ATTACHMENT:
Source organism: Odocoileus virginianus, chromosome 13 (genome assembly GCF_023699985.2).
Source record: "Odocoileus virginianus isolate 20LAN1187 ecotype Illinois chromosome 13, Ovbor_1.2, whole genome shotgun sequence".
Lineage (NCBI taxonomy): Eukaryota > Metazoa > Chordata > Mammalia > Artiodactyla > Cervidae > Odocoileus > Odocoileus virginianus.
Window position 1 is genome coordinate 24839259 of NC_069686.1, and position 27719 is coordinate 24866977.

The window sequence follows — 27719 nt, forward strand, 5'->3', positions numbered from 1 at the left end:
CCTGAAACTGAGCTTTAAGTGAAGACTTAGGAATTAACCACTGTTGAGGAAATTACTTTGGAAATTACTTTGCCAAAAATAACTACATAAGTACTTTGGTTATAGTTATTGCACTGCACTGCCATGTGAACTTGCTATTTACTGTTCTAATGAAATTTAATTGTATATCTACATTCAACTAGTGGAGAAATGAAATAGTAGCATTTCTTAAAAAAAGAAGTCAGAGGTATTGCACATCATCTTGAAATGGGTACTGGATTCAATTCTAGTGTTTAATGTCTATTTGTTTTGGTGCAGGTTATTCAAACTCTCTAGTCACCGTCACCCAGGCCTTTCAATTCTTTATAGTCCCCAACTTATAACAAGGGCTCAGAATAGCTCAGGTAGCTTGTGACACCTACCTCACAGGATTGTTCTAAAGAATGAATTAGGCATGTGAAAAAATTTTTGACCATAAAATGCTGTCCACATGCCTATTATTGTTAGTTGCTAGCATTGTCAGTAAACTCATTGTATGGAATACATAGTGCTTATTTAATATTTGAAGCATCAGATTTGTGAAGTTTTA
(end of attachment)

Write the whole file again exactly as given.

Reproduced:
Source organism: Odocoileus virginianus, chromosome 13 (genome assembly GCF_023699985.2).
Source record: "Odocoileus virginianus isolate 20LAN1187 ecotype Illinois chromosome 13, Ovbor_1.2, whole genome shotgun sequence".
Lineage (NCBI taxonomy): Eukaryota > Metazoa > Chordata > Mammalia > Artiodactyla > Cervidae > Odocoileus > Odocoileus virginianus.
Window position 1 is genome coordinate 24839259 of NC_069686.1, and position 27719 is coordinate 24866977.

The window sequence follows — 27719 nt, forward strand, 5'->3', positions numbered from 1 at the left end:
CCTGAAACTGAGCTTTAAGTGAAGACTTAGGAATTAACCACTGTTGAGGAAATTACTTTGGAAATTACTTTGCCAAAAATAACTACATAAGTACTTTGGTTATAGTTATTGCACTGCACTGCCATGTGAACTTGCTATTTACTGTTCTAATGAAATTTAATTGTATATCTACATTCAACTAGTGGAGAAATGAAATAGTAGCATTTCTTAAAAAAAGAAGTCAGAGGTATTGCACATCATCTTGAAATGGGTACTGGATTCAATTCTAGTGTTTAATGTCTATTTGTTTTGGTGCAGGTTATTCAAACTCTCTAGTCACCGTCACCCAGGCCTTTCAATTCTTTATAGTCCCCAACTTATAACAAGGGCTCAGAATAGCTCAGGTAGCTTGTGACACCTACCTCACAGGATTGTTCTAAAGAATGAATTAGGCATGTGAAAAAATTTTTGACCATAAAATGCTGTCCACATGCCTATTATTGTTAGTTGCTAGCATTGTCAGTAAACTCATTGTATGGAATACATAGTGCTTATTTAATATTTGAAGCATCAGATTTGTGAAGTTTTA